The quality of most consultancy reports is poor but does the blame lie entirely with them? Too often I have seen funders view the consultants report not as a serious piece of work but simply as something for the file to keep auditors happy and provide a blame hound if it doesnt work out. I would not be at all surprised if a high proportion are never read. The growth in consultancy reports is administrative requirements – if you want over £250K you need a feasibility study, economic appraisal and business plan. For validity, someone external is required ie the consultant.

    Joanne

    What about the approach in some USA states for young mothers – no benefits unless you complete your education (childcare provided)?

  • joanne

    Fair_deal, I don’t know about specific US programmes like that, so can’t really have an opinion about their effectiveness, but education is the best way out of poverty so I think it would be great if there were more opportunities for young women to get back into education. I think there are a certain amount of opportunities now but you have to be relatively motivated to go out and find them – and that’s the problem, I suppose.

    Even if more opportunities are available, there’s no guarantee that young women are going to take them and stick with them, because it wouldn’t be easy to be a parent (and maybe an employee) and a student as well – though in the long-term it would be a lot easier than working at a job with no prospects and living in poverty, but I have known young women (and men!) who really don’t want to make the effort when they can (just) survive without doing so.

  • George

    It’s good to see the bloated public sector in Northern Ireland not escaping the blame in this debate because it is one of those areas that have to be addressed if child poverty is to be addressed.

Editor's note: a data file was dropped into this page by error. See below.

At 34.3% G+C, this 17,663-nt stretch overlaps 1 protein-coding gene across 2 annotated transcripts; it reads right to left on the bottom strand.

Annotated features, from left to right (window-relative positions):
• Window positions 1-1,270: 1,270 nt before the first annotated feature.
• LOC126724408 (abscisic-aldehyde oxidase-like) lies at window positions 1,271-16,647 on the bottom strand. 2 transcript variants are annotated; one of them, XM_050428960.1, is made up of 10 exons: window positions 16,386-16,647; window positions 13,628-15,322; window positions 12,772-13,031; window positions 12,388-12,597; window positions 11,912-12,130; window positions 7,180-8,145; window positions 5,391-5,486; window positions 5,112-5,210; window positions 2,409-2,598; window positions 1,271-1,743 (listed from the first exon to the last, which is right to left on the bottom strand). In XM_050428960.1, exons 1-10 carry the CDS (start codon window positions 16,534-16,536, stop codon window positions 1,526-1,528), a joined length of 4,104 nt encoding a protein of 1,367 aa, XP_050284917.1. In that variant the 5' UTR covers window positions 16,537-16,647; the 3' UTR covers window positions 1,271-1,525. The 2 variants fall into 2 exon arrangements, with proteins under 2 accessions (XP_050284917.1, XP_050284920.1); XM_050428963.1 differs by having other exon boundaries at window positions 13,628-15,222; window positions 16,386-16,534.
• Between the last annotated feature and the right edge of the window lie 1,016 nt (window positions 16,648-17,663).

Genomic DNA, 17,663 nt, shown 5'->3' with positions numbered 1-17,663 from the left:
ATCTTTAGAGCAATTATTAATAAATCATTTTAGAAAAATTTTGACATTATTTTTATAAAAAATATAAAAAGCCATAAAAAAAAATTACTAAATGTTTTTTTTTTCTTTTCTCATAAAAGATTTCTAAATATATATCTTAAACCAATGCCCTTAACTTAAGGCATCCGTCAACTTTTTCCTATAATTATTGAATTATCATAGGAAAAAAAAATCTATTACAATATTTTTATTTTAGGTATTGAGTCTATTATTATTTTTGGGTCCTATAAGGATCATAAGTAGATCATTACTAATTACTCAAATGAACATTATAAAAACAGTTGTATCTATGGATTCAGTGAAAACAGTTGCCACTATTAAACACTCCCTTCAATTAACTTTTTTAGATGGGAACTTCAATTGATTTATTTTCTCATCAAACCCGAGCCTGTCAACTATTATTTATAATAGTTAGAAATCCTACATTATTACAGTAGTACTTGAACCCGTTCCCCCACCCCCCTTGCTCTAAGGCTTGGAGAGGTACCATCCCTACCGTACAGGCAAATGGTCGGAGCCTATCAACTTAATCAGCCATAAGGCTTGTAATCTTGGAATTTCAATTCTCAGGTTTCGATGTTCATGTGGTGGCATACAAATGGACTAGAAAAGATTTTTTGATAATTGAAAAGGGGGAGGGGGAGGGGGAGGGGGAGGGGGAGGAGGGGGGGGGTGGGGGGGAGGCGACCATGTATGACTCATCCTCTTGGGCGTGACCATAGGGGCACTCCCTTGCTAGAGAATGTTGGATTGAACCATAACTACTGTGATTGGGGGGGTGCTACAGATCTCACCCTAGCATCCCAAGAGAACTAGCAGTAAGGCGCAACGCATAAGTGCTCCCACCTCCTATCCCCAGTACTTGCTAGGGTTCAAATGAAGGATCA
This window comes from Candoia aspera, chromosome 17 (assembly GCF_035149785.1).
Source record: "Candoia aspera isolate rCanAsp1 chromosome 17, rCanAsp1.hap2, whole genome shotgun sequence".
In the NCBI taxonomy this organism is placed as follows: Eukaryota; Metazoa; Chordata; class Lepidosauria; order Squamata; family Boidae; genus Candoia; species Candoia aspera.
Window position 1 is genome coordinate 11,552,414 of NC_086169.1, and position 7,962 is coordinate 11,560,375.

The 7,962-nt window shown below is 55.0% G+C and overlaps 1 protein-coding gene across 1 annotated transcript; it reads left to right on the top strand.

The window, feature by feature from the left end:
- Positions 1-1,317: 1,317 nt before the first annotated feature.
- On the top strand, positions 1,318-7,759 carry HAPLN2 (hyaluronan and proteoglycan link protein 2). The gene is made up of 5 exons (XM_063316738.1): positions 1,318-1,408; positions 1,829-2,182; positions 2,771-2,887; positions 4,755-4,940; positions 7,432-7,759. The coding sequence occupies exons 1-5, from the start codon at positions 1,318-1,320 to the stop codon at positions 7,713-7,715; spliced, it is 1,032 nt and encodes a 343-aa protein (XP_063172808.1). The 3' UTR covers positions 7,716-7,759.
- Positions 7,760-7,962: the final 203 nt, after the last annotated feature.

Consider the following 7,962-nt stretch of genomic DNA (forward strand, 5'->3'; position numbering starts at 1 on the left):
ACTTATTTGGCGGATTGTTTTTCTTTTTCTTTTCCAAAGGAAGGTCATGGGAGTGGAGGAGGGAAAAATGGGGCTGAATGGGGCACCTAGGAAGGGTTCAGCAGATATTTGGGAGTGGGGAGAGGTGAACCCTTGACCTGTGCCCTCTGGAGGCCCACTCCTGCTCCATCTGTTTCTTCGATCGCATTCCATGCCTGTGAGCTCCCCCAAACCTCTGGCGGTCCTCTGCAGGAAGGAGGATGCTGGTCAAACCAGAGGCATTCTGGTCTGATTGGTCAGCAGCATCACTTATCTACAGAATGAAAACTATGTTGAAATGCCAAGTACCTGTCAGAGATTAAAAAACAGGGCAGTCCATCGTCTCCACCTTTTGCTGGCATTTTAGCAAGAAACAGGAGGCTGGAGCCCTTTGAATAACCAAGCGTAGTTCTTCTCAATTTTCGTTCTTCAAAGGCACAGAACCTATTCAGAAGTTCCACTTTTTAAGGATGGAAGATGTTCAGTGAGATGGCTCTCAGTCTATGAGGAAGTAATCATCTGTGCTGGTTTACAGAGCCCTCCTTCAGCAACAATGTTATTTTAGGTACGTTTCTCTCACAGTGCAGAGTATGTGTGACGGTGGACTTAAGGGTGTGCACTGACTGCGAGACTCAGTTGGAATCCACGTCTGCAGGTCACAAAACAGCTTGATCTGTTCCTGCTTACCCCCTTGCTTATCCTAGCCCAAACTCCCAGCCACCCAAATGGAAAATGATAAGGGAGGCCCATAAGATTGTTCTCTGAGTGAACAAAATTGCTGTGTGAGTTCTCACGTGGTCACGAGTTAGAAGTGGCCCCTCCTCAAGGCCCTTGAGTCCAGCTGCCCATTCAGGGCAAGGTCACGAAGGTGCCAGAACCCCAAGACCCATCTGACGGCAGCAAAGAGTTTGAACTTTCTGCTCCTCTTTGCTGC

We all (those interested in the Irish Republic anyway) remember the 1987 McSharry budget and the social consensus in it that if we didn’t tackle the national debt running at 125% of GDP, things wouldn’t improve.
    The pain started then, cuts in public services and spending, wage restraint etc. Left and right, unions and employers all agreed.
    Haughey slashed government spendings as % of GDP from 50% to 40% in 2 years, kickstarting the economy. An incredible feat only achievable with left and right working together. (It dropped from 40 to 30% between 1990 and 2000.)

    The tax cuts came later. (Corporate tax was at 28% in 1999 when the Tiger was in full swing).

    Gross average industrial earnings jumped 25% in real terms between 1987 and 2000 although the gap between top and bottom has widened, especially with the tax cuts since 1997 which have favoured the better off.
    But to say that this means things haven’t improved or poverty is as bad as a decade is incorrect. The numbers living in consistent poverty has dropped by 2/3rds since 1997.

    Obviously having the lowest public spend in the EU means a health service in crisis etc. but what is needed now is to levy those who don’t pay at all or who pay very little. The economy as it is now doesn’t need to take the burden and either does your average worker. A good position to be in. Poverty can be tackled without endangering the economy. I’d start with the bloodstock industry.

    Secondly, NI supposedly has an unemployment rate of around 5% which is total rubbish. Only 39% of the population are in employment compared to 46% in the UK and Irish Republic.

    This means there are around 100,000 people living on benefits of some kind not in the unemployment statistics. It’s a pretty safe bet that their children are living in poverty.